Jeffrey Gibson’s colorful, festive tapestries and bedazzled punching bags festooned with beads and yarn, metal rivets and copper jingles combine celebration with a backbeat of angst.
Native American artist Gibson has a way with ornamentation, piling on decoration with a vengeance. His first solo exhibition in the Southeast on view at SCAD Atlanta’s Gallery 1600, “A Kind of Confession,” features visual feasts of color and texture. Gibson weaves phrases into his works rendered in beadwork that can often suggest LED signs, with their pixelated letters composed of individual beads.
The show’s title comes from African-American author James Baldwin’s phrase “all art is a kind of confession.” The work itself speaks to an expression of identity and attitude reflected in material and message.
Gibson’s intense color scheme of juiced-up yellows, scarlets and aquas and the use of yarn, beads, cowrie shells, ribbon, arrowheads and precious stone reference the costumes of Native American powwows and other ceremonial garb, drawn from the artist’s part Cherokee and Choctaw background. But Gibson’s influences are myriad, a mix of that heritage and training at the Art Institute of Chicago and England’s Royal College of Art. Works can also conjure up associations with Jenny Holzer’s text-based sculptures and the wild ornamentation and excess of performance artist Nick Cave, rolled up into one unique package.
“When Push Comes to Shove” is a characteristic Gibson blend of confrontation and pageantry. Thick strands of white, yellow, red, black and blue fringe streams like tap water from an assemblage of beads and metal studs mounted onto an Army blanket and spelling out that titular phrase. Other works seem to speak to a First World landscape of copious abundance. “What We Want, What We Need” is embroidered onto another tapestry, like a cautionary tale. With titles like “The Only Way Out Is Through,” “I’m Gonna Try a Little Bit Harder” and “The Difference Between You and Me,” the works speak to narratives of resilience and endurance next to the works’ celebratory pageantry, a satisfying contradiction that gives these works added resonance and depth.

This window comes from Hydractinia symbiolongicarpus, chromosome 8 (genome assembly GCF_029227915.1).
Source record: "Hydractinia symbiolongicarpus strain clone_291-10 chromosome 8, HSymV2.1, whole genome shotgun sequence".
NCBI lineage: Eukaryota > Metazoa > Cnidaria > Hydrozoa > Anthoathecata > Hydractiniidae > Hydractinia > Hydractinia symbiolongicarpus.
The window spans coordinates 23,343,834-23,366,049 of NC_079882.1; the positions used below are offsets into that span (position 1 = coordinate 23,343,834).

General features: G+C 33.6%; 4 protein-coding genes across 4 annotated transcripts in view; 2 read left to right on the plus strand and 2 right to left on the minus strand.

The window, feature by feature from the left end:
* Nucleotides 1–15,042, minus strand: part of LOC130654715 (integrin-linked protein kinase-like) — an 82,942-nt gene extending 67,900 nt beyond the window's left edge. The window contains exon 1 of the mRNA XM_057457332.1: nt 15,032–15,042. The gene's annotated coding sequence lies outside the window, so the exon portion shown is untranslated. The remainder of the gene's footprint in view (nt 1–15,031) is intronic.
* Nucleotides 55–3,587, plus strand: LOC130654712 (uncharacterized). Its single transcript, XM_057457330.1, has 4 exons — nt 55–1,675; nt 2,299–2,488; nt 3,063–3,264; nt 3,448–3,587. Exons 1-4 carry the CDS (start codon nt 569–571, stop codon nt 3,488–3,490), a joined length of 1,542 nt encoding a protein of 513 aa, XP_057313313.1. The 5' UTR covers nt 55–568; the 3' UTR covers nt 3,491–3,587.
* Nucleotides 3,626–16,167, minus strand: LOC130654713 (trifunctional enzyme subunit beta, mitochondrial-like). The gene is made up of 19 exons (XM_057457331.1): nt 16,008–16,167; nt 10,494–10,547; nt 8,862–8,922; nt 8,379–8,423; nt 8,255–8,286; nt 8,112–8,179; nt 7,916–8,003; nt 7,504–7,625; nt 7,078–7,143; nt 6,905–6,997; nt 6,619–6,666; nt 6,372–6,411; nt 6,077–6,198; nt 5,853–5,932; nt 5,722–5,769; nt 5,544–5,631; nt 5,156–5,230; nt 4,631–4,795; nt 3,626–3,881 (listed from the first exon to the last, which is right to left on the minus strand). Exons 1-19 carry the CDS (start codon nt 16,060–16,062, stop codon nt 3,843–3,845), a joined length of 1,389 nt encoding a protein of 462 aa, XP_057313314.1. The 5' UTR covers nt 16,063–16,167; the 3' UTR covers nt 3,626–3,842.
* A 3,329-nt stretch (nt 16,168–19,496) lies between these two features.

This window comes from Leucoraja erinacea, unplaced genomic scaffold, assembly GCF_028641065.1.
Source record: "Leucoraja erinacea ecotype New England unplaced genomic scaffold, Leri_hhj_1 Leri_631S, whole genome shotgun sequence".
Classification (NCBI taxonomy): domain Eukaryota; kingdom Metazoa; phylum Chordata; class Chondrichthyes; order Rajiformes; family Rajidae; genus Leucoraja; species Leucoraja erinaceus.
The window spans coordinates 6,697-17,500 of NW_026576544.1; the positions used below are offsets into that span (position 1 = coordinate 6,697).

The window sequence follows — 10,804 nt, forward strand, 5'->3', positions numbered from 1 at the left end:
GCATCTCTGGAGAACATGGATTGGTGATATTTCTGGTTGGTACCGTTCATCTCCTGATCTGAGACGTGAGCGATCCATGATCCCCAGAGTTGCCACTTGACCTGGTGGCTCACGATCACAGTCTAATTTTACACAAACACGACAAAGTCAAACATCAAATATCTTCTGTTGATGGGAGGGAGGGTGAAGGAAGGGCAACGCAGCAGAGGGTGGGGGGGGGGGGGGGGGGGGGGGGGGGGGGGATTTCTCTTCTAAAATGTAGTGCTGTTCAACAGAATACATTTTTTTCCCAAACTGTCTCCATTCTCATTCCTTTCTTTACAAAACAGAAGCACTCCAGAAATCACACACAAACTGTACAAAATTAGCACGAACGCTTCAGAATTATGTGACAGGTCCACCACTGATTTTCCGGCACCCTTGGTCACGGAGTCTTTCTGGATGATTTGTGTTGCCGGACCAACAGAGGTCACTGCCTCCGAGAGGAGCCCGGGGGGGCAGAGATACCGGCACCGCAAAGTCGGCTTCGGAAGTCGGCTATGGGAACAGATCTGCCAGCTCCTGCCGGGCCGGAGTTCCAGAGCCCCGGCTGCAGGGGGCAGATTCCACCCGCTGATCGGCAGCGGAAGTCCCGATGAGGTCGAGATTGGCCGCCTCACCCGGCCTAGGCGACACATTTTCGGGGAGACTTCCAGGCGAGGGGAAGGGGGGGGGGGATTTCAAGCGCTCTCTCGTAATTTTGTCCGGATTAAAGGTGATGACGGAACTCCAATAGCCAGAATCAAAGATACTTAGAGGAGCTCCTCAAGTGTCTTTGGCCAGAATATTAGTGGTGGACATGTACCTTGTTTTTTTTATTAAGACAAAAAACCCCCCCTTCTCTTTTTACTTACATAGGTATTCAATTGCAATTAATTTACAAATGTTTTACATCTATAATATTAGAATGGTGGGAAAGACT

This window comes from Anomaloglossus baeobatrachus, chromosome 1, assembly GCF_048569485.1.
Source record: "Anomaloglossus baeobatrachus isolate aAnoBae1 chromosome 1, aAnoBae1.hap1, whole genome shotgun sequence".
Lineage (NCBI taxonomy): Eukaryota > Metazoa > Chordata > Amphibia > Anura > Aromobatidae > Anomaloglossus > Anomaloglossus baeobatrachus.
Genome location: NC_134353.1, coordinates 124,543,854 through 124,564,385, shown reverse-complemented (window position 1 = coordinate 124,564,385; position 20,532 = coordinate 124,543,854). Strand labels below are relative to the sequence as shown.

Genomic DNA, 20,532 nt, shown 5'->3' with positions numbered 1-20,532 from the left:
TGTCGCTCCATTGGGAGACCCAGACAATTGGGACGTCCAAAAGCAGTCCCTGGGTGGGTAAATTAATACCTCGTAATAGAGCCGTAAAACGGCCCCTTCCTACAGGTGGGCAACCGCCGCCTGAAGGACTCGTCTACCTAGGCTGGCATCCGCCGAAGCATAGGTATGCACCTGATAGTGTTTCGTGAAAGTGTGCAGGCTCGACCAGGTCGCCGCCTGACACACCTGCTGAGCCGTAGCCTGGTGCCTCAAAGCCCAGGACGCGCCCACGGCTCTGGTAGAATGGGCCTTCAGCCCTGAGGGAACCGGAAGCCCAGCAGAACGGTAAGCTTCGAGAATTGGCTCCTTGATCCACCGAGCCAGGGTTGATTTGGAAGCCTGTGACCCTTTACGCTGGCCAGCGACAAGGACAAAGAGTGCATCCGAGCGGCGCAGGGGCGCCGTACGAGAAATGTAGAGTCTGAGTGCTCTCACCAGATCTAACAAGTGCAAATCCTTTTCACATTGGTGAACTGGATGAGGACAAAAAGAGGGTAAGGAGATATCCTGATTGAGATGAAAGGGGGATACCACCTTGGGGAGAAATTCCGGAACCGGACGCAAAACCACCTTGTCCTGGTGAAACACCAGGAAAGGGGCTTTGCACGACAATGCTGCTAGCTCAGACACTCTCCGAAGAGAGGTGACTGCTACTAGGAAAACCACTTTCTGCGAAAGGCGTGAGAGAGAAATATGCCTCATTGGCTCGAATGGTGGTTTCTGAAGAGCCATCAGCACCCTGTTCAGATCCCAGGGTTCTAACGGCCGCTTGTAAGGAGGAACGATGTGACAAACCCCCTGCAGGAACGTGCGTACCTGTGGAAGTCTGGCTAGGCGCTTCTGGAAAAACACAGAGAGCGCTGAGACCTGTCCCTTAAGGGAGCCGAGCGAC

An installation in the center of the room, “All for One, One for All,” made from large pieces of driftwood, is a standout in an already compelling representation of Gibson’s unique voice. Topped with a strange ceramic “head” wearing a necklace of thread and metal jingles and draped in a cloak of ribbons, the splayed posture of the driftwood gives this humanoid figure an almost defiant attitude, and the impression that it could pounce from its position at any moment.
What that piece underscores is something present in much of Gibson’s work: a sense of movement and performance, as if these objects with flowing beads and ribbons and fringe are costumes waiting for a dancer to inhabit them. Gibson’s cascading fringes of metal jingles and flowing yarn nearly pulsate with a yearning to be animated.
Implied action and a sense of physicality also come through in two of Gibson’s embellished punching bags on display. Ornamented with black and white beads, “Where I’m Calling From” is an engaging juxtaposition of grit and glamour. Gibson has called his Everlast punching bags “outsiders,” likening them to subcultures beyond the margins of society, highly adorned and iconoclastic figures.
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